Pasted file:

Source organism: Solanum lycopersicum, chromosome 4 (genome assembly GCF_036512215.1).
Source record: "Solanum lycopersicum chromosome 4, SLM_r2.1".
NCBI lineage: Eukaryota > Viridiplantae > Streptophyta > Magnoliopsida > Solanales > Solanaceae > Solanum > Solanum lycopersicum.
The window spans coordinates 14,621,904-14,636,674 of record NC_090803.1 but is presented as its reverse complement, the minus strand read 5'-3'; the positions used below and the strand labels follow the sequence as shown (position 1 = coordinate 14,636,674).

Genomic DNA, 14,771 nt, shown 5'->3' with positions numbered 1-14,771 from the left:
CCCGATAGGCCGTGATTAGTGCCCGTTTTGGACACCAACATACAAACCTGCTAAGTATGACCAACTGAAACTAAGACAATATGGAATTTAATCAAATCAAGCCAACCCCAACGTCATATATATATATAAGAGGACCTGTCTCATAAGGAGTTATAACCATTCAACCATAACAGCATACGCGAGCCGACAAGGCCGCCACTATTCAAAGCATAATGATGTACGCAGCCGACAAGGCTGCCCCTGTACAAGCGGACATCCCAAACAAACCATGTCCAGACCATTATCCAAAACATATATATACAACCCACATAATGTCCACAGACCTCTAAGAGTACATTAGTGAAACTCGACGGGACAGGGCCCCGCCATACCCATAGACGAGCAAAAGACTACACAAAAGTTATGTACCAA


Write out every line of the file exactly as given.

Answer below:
Source organism: Solanum lycopersicum, chromosome 4 (genome assembly GCF_036512215.1).
Source record: "Solanum lycopersicum chromosome 4, SLM_r2.1".
NCBI lineage: Eukaryota > Viridiplantae > Streptophyta > Magnoliopsida > Solanales > Solanaceae > Solanum > Solanum lycopersicum.
The window spans coordinates 14,621,904-14,636,674 of record NC_090803.1 but is presented as its reverse complement, the minus strand read 5'-3'; the positions used below and the strand labels follow the sequence as shown (position 1 = coordinate 14,636,674).

Genomic DNA, 14,771 nt, shown 5'->3' with positions numbered 1-14,771 from the left:
CCCGATAGGCCGTGATTAGTGCCCGTTTTGGACACCAACATACAAACCTGCTAAGTATGACCAACTGAAACTAAGACAATATGGAATTTAATCAAATCAAGCCAACCCCAACGTCATATATATATATAAGAGGACCTGTCTCATAAGGAGTTATAACCATTCAACCATAACAGCATACGCGAGCCGACAAGGCCGCCACTATTCAAAGCATAATGATGTACGCAGCCGACAAGGCTGCCCCTGTACAAGCGGACATCCCAAACAAACCATGTCCAGACCATTATCCAAAACATATATATACAACCCACATAATGTCCACAGACCTCTAAGAGTACATTAGTGAAACTCGACGGGACAGGGCCCCGCCATACCCATAGACGAGCAAAAGACTACACAAAAGTTATGTACCAA